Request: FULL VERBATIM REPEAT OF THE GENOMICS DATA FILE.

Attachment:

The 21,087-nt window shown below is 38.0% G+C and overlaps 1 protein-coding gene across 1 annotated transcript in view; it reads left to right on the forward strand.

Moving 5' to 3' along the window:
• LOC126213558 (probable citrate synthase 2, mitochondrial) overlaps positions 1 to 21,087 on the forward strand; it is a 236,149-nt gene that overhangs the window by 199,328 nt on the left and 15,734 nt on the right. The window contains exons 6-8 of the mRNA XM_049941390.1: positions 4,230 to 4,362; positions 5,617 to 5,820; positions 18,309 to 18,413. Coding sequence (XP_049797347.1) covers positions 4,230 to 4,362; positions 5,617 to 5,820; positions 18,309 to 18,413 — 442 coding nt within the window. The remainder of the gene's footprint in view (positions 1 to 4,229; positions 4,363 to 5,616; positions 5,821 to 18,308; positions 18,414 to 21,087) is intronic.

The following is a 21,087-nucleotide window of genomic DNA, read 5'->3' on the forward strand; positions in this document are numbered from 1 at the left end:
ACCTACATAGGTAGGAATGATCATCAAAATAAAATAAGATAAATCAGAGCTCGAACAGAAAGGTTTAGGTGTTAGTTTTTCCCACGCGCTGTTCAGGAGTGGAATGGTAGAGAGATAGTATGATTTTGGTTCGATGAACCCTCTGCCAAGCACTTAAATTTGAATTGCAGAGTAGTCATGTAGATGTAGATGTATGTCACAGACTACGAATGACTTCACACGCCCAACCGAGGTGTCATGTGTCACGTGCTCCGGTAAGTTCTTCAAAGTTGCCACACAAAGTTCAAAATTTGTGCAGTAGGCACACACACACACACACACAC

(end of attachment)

The 21,087-nt window shown below is 38.0% G+C and overlaps 1 protein-coding gene across 1 annotated transcript in view; it reads left to right on the forward strand.

Moving 5' to 3' along the window:
• LOC126213558 (probable citrate synthase 2, mitochondrial) overlaps positions 1 to 21,087 on the forward strand; it is a 236,149-nt gene that overhangs the window by 199,328 nt on the left and 15,734 nt on the right. The window contains exons 6-8 of the mRNA XM_049941390.1: positions 4,230 to 4,362; positions 5,617 to 5,820; positions 18,309 to 18,413. Coding sequence (XP_049797347.1) covers positions 4,230 to 4,362; positions 5,617 to 5,820; positions 18,309 to 18,413 — 442 coding nt within the window. The remainder of the gene's footprint in view (positions 1 to 4,229; positions 4,363 to 5,616; positions 5,821 to 18,308; positions 18,414 to 21,087) is intronic.

The following is a 21,087-nucleotide window of genomic DNA, read 5'->3' on the forward strand; positions in this document are numbered from 1 at the left end:
ACCTACATAGGTAGGAATGATCATCAAAATAAAATAAGATAAATCAGAGCTCGAACAGAAAGGTTTAGGTGTTAGTTTTTCCCACGCGCTGTTCAGGAGTGGAATGGTAGAGAGATAGTATGATTTTGGTTCGATGAACCCTCTGCCAAGCACTTAAATTTGAATTGCAGAGTAGTCATGTAGATGTAGATGTATGTCACAGACTACGAATGACTTCACACGCCCAACCGAGGTGTCATGTGTCACGTGCTCCGGTAAGTTCTTCAAAGTTGCCACACAAAGTTCAAAATTTGTGCAGTAGGCACACACACACACACACACAC